In all thy ways (I was once told that the original Hebrew alluded to "well-worn ways") acknowledge Him, and He shall direct thy paths.

Wednesday, September 14, 2011

A Sweet Savor

We sat, watching the sheets curl their corners at the will of a late summer breeze.  A day like this makes even "watching sheets dry" an exciting experience.  At times the wind seemed to threaten to tear at the sails, as in an attempt to move a boat from its moorings, but each subject was securely fastened with sturdy clips.   While we watched, I imagined the fresh scent that we would enjoy when climbing into our beds tonight, and the crispness of the folds.  Heated dryers, though convenient, seem to rob clothing of that outdoors-clean smell and feel; leaving things limp and lifeless and often with a man-made, "fresh air" scent that is unfamiliar to our natural senses.

Modern conveniences, in my opinion,  can truly add minutes to our day (and I partake in several of them myself), but as in the example above, some may take away more in our later enjoyment of the finished product.  Just as an example, I grew up with stiff towels.  Summer or Winter, our clothes were hung to dry on our side porch.  It seemed that our front door was there solely to serve in giving us access to the clothes line.  Here the clothes were put out wet and gathered in dry, or stiff as a board and almost dry, as in the case of zero degree days.  In today's world, I experience some towels that are so soft and limp that they do not absorb water and feel as if they might fall apart in my hand.  Good old stiff towels not only dry your back, but I've often thought, they give you a back scratch at the same time!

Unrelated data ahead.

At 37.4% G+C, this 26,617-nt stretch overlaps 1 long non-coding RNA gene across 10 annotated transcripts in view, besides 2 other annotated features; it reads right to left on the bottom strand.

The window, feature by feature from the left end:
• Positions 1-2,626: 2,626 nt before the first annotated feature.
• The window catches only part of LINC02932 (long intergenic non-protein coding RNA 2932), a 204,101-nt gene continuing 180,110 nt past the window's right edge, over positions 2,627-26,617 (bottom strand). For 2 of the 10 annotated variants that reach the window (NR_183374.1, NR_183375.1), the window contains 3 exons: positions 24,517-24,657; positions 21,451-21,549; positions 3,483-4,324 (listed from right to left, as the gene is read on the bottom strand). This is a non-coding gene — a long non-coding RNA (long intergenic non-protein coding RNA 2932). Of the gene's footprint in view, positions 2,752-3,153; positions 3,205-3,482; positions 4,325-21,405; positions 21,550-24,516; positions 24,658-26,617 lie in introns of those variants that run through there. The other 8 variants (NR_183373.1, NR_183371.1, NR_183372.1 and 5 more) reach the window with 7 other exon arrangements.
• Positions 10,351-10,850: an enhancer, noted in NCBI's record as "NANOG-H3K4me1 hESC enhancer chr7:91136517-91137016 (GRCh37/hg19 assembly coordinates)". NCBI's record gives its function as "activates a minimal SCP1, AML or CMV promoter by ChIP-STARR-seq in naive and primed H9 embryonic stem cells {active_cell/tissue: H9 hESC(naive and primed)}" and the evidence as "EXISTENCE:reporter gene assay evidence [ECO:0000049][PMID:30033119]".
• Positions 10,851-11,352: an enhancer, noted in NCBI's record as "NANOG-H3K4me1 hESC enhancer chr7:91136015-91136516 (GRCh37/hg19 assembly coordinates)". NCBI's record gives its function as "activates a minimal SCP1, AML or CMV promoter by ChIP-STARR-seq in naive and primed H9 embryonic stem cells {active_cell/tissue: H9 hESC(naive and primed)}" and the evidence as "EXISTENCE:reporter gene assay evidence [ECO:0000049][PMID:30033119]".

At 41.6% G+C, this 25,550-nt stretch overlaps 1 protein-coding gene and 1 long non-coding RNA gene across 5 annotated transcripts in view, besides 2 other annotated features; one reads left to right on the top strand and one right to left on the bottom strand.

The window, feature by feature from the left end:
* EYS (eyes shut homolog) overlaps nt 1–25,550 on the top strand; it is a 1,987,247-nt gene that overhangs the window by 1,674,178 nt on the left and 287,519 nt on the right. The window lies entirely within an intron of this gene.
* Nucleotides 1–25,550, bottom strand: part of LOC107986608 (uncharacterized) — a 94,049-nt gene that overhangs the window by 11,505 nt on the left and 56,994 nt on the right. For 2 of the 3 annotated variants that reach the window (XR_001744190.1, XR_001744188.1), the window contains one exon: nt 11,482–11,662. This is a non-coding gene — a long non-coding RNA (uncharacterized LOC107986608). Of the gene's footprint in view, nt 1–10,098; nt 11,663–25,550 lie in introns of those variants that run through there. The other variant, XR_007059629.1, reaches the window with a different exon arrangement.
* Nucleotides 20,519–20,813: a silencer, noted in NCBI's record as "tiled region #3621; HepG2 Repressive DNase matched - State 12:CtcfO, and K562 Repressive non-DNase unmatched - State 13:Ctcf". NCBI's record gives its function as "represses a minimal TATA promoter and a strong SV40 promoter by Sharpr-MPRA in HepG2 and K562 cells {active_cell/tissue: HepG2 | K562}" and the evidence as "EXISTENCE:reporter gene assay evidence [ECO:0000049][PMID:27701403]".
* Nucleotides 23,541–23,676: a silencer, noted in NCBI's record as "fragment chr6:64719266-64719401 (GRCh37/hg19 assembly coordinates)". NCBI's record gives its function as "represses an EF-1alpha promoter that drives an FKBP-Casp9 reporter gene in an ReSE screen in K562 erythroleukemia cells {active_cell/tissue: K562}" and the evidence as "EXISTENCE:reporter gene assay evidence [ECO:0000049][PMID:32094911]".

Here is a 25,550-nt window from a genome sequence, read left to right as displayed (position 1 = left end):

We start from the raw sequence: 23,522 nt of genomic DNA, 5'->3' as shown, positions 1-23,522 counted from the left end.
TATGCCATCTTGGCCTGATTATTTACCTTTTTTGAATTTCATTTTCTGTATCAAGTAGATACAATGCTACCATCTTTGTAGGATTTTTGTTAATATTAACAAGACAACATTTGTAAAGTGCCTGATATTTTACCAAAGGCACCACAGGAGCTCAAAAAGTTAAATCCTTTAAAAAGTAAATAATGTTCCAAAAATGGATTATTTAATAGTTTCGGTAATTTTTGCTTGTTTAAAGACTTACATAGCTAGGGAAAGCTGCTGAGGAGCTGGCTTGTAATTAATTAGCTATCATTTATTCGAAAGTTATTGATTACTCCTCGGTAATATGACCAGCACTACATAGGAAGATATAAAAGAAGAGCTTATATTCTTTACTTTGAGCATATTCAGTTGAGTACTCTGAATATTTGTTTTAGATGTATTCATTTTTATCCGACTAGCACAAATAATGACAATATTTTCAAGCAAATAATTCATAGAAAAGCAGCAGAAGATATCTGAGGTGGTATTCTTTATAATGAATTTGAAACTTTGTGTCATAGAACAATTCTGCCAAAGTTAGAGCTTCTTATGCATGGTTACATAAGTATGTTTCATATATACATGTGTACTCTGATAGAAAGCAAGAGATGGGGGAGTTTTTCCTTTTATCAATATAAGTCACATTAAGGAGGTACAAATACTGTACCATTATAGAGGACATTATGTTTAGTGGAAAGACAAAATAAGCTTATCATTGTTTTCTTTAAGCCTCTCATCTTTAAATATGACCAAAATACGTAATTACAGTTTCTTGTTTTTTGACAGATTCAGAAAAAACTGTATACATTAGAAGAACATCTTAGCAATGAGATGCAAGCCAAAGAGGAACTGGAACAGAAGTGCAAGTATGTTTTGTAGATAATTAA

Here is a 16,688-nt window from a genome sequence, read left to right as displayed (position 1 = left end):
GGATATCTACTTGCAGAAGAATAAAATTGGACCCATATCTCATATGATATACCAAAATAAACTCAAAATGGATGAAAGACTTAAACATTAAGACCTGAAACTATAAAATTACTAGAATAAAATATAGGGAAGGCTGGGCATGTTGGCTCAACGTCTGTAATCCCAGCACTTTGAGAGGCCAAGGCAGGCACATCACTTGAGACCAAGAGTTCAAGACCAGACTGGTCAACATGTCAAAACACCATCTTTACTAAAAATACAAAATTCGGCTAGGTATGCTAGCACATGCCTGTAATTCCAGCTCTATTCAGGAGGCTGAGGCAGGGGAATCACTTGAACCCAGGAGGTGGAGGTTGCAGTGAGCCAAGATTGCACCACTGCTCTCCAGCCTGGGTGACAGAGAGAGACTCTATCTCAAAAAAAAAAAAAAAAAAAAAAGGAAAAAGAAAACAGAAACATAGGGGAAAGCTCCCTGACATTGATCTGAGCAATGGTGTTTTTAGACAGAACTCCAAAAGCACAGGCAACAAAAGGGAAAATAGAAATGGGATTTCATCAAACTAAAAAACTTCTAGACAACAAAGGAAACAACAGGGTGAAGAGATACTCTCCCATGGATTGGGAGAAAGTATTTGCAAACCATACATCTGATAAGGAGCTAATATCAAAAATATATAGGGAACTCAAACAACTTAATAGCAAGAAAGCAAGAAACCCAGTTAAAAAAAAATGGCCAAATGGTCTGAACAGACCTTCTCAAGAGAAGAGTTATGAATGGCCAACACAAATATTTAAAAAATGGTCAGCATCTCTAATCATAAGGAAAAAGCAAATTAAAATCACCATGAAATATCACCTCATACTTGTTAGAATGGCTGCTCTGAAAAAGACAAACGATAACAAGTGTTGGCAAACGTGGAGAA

I read today from II Corinthians 2:14-17.  Verse 14 says, "Now thanks be unto God, which always causeth us to triumph in Christ, and maketh manifest the savour of his knowledge by us in every place."  It is God who causes us to triumph in Christ!  No modern way has been invented to give us a shortcut to growth in the Lord Jesus.  We still come to God in "the old fashioned way" when we trust Jesus' shed blood upon the cross for our only way of salvation; then we grow in Christ by the way of prayer and Bible reading, depending upon the Holy Spirit to open our eyes to the way we must walk.   Verse 15 then says, "For we are unto God a sweet savour of Christ, in them that are saved and in them that perish."    No seminars or new methods will make this "savour of His knowledge"  manifest any faster than the way God has set forth in the Word.

Like the sheets on the line, sometimes the winds can "tear at our corners" while we are walking along in the way the Lord is leading us.  These winds come in so many different forms and would attempt to knock us completely off course.  I'm so thankful that my ship is anchored fast to the Rock.   Some of my favorite verses in the Psalms are from chapter 18. Verses 1-3 say, "I will love thee, O Lord, my strength. The Lord is my rock, and my fortress, and my deliverer; my God, my strength, in whom I will trust; my buckler, and the horn of my salvation, and my high tower.  I will call upon the Lord, who is worthy to be praised; so shall I be saved from mine enemies."

Fresh and ready to be used.  We gather the sheets in now, while their clean scent rises as incense into the air.

I hope that, first of all, you are in this right relationship with the Rock or our salvation.  I pray that your way is clear today and, though you may experience stumbling blocks; whatever comes in the path of a child of God will lead them closer to the Lord as they walk along the road with Him.